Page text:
What happens when you listen to a passionate speaker? Was their enthusiasm contagious?
Passionate speakers use emotion to engage us as listeners. We notice their excitement in their body language. We hear their eagerness, their spirit, their fire in their voice.
Passionate communicators are fascinating. They create an intense focus in their words.
We go to a conference and if there is a great keynote speaker there is always a buzz amongst the attendees after she has spoken.
Wouldn’t it be great if we could do the same with our written learning content?
If we could get our learners hanging on our words because they feel our passion?
If we could inspire our learners with our enthusiasm so they take their learning into the workplace with enthusiasm
How to let your passion shine brightly.
Over the last few weeks, I have been returning to Sir Ken Robinson’s controversial book “Out of Our Minds”. The author is critical about today’s schools and their curricula and his passion shows through in the following passage:
“These are not trivial matters. Our own times are being swept along on an avalanche of changes. To keep pace with these changes, we will need all our wits about us. It is often said that education and training are the keys to the future. They are but a key that can be turned in two directions.”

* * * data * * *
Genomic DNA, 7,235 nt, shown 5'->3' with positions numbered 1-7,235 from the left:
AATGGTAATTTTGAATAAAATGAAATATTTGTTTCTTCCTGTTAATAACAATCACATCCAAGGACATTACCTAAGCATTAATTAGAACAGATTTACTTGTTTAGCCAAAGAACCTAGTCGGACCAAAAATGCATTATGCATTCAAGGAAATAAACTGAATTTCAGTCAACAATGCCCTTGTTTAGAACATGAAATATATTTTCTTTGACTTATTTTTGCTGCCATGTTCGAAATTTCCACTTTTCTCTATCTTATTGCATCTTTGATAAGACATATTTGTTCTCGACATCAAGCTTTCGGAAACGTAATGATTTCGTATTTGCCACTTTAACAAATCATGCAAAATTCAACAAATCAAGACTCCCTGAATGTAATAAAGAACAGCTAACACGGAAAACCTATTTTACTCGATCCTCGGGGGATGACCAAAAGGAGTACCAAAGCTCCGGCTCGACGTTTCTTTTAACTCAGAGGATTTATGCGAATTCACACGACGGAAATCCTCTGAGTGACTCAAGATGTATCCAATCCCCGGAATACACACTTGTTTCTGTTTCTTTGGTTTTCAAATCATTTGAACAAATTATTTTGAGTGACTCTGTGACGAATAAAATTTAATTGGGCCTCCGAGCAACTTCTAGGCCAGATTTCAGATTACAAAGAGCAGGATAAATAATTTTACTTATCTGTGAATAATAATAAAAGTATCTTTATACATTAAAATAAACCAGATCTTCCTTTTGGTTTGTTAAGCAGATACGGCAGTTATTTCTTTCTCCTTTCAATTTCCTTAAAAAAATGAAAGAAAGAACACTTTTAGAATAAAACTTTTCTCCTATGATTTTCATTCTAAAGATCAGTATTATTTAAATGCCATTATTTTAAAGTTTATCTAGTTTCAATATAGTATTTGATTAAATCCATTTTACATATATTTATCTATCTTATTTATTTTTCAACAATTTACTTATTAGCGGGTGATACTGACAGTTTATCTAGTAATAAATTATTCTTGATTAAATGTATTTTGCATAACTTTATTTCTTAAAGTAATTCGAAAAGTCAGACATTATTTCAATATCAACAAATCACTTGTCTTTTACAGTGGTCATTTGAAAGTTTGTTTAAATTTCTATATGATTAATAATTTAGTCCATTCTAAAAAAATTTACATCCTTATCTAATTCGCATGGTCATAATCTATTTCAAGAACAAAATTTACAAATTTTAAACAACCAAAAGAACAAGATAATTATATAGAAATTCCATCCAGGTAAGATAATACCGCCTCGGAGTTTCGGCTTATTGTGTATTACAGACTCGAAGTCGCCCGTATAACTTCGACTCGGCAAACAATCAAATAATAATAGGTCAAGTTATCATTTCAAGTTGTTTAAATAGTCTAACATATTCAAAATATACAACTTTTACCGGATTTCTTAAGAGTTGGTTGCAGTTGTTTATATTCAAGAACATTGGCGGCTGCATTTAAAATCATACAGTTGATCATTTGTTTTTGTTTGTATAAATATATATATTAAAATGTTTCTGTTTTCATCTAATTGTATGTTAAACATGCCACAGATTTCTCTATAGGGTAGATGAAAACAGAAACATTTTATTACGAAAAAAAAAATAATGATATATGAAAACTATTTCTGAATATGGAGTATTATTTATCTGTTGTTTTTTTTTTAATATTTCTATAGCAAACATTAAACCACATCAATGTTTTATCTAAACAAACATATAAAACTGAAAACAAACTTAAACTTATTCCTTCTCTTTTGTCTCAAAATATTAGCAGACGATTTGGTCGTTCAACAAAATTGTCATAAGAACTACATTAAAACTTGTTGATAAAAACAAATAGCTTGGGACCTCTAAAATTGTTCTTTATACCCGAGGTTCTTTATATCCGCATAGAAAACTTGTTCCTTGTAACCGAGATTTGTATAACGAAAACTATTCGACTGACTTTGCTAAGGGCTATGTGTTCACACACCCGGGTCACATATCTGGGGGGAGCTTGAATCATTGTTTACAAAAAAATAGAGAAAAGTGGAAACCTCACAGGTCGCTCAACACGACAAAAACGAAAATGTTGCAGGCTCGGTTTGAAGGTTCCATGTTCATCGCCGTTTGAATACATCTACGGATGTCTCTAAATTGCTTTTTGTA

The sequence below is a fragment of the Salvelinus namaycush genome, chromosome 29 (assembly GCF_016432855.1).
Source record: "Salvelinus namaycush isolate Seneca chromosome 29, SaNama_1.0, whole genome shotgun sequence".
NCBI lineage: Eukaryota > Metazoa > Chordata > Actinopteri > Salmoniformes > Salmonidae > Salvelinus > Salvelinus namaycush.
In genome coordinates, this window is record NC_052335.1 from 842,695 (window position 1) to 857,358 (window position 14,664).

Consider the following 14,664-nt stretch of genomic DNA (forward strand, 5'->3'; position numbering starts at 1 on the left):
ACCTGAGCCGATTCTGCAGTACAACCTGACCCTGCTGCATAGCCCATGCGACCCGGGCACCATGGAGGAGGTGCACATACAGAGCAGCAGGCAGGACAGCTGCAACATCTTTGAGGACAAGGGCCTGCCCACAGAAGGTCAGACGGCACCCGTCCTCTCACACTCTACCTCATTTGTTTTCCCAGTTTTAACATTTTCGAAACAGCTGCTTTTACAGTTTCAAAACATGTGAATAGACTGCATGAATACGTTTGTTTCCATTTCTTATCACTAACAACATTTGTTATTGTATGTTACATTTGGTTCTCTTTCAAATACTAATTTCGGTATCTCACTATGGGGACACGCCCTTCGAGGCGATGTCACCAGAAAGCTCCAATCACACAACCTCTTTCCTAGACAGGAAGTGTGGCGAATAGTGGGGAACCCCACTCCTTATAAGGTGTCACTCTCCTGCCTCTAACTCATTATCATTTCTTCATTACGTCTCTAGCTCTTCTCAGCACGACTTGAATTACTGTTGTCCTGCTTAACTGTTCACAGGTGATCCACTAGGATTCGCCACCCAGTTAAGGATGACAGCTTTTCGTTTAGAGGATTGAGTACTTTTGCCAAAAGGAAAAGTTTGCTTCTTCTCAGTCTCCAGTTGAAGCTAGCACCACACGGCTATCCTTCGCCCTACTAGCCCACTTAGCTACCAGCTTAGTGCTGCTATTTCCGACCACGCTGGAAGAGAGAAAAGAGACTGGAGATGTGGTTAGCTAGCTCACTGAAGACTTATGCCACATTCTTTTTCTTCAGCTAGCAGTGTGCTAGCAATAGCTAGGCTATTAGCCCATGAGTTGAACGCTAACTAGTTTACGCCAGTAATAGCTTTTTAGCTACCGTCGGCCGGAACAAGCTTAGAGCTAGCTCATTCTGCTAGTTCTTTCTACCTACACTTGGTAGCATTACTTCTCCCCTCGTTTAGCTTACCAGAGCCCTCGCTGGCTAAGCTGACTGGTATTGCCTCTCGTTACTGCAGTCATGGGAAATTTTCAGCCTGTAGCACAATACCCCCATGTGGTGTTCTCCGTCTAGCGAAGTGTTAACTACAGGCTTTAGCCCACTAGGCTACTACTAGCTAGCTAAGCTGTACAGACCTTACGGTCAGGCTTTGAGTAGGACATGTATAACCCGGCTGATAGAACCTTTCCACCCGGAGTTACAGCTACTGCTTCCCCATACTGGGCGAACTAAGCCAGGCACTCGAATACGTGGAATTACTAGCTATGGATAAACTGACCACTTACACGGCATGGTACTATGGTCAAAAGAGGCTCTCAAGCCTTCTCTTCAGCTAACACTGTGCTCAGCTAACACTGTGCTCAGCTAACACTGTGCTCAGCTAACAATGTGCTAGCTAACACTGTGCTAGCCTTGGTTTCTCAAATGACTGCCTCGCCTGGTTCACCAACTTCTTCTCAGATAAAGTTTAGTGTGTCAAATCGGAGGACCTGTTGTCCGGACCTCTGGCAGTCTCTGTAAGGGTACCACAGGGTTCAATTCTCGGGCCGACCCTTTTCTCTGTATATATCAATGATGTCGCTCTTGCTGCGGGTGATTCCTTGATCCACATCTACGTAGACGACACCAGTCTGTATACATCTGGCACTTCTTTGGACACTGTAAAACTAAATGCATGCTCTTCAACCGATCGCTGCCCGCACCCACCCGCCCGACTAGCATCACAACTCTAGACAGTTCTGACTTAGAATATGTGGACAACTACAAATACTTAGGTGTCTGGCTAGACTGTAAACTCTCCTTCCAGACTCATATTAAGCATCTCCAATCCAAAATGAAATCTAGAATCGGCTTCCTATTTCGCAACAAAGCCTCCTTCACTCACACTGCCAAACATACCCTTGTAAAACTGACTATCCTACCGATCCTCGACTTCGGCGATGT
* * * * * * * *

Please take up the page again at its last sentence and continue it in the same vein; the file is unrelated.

He concludes his book with the following . . .
To realise our true creative potential . . . in our organisations and in our communities . . . we need to think differently about ourselves and to act differently towards each other. We must learn to be creative.”
After reading his writing I feel that I want to do something. To be a creative contributor. He is truly inspiring.
Why Training Content Lacks Passion
In writing for learning our statements so often remain generic:
These generic statements are devoid of passion. They lack enthusiasm.
To infuse your content with passion and get learners inspired and fascinated by your training content, you must dive deeper and share details of what you are trying to achieve:
Here’s a passage I wrote for a debt collection programme:
“When you’re talking on a telephone it’s not easy to express empathy. You’re talking to a debtor who is embarrassed because you’ve had to ring her. She doesn’t really want to be part of this conversation. She doesn’t have the money to pay you. When you say “I understand” you make the situation worse as she is nearly in tears and knows you don’t really understand. Better to say “I appreciate” or “I realise”.”
Details add emotion and passion to your content, and details also boosts your credibility. They make you sound like you really know.
Passion is your advantage
Some trainers struggle with showing their passion. Because a lot of their learners often don’t care.
But if you are a true believer, you have a great advantage. You know what you love doing. Your know your process inside out.
You’re passionate about your subject.
And that enthusiasm, my friend, is contagious.
So let your passion fire up your words.